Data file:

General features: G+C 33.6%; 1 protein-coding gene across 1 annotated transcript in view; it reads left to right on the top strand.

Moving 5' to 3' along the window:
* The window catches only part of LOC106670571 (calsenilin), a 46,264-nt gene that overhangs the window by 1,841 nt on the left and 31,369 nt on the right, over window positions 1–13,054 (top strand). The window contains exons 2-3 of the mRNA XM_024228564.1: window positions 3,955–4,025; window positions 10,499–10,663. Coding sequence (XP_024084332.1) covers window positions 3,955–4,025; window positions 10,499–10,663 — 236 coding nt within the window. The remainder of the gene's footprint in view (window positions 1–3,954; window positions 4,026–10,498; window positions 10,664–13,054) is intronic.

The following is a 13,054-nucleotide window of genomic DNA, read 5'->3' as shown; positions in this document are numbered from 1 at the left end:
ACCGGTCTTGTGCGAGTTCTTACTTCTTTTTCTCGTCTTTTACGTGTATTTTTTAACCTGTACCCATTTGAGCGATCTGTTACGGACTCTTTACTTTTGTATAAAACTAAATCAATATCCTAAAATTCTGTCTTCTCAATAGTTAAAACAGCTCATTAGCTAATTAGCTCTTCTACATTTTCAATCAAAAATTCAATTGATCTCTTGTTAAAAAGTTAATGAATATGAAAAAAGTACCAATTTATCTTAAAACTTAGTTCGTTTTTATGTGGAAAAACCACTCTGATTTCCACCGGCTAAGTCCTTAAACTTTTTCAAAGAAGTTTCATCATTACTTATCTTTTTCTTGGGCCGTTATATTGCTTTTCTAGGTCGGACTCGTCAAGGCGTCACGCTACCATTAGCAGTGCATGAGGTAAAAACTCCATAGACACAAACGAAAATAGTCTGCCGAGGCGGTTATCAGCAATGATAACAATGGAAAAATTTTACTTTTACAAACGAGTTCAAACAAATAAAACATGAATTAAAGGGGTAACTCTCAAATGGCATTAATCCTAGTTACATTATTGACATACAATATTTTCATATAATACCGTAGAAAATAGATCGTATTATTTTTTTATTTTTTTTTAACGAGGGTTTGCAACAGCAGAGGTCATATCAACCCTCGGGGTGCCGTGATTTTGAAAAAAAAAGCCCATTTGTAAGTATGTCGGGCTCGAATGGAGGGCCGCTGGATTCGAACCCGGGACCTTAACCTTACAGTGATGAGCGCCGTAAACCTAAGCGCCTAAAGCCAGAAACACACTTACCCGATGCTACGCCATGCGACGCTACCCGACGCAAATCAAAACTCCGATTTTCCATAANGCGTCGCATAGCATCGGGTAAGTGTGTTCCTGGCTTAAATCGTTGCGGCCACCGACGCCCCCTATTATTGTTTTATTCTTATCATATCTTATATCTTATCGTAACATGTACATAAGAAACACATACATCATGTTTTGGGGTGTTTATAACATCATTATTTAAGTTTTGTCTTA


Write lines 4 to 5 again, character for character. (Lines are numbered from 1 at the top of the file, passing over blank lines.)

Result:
The following is a 13,054-nucleotide window of genomic DNA, read 5'->3' as shown; positions in this document are numbered from 1 at the left end:
ACCGGTCTTGTGCGAGTTCTTACTTCTTTTTCTCGTCTTTTACGTGTATTTTTTAACCTGTACCCATTTGAGCGATCTGTTACGGACTCTTTACTTTTGTATAAAACTAAATCAATATCCTAAAATTCTGTCTTCTCAATAGTTAAAACAGCTCATTAGCTAATTAGCTCTTCTACATTTTCAATCAAAAATTCAATTGATCTCTTGTTAAAAAGTTAATGAATATGAAAAAAGTACCAATTTATCTTAAAACTTAGTTCGTTTTTATGTGGAAAAACCACTCTGATTTCCACCGGCTAAGTCCTTAAACTTTTTCAAAGAAGTTTCATCATTACTTATCTTTTTCTTGGGCCGTTATATTGCTTTTCTAGGTCGGACTCGTCAAGGCGTCACGCTACCATTAGCAGTGCATGAGGTAAAAACTCCATAGACACAAACGAAAATAGTCTGCCGAGGCGGTTATCAGCAATGATAACAATGGAAAAATTTTACTTTTACAAACGAGTTCAAACAAATAAAACATGAATTAAAGGGGTAACTCTCAAATGGCATTAATCCTAGTTACATTATTGACATACAATATTTTCATATAATACCGTAGAAAATAGATCGTATTATTTTTTTATTTTTTTTTAACGAGGGTTTGCAACAGCAGAGGTCATATCAACCCTCGGGGTGCCGTGATTTTGAAAAAAAAAGCCCATTTGTAAGTATGTCGGGCTCGAATGGAGGGCCGCTGGATTCGAACCCGGGACCTTAACCTTACAGTGATGAGCGCCGTAAACCTAAGCGCCTAAAGCCAGAAACACACTTACCCGATGCTACGCCATGCGACGCTACCCGACGCAAATCAAAACTCCGATTTTCCATAANGCGTCGCATAGCATCGGGTAAGTGTGTTCCTGGCTTAAATCGTTGCGGCCACCGACGCCCCCTATTATTGTTTTATTCTTATCATATCTTATATCTTATCGTAACATGTACATAAGAAACACATACATCATGTTTTGGGGTGTTTATAACATCATTATTTAAGTTTTGTCTTA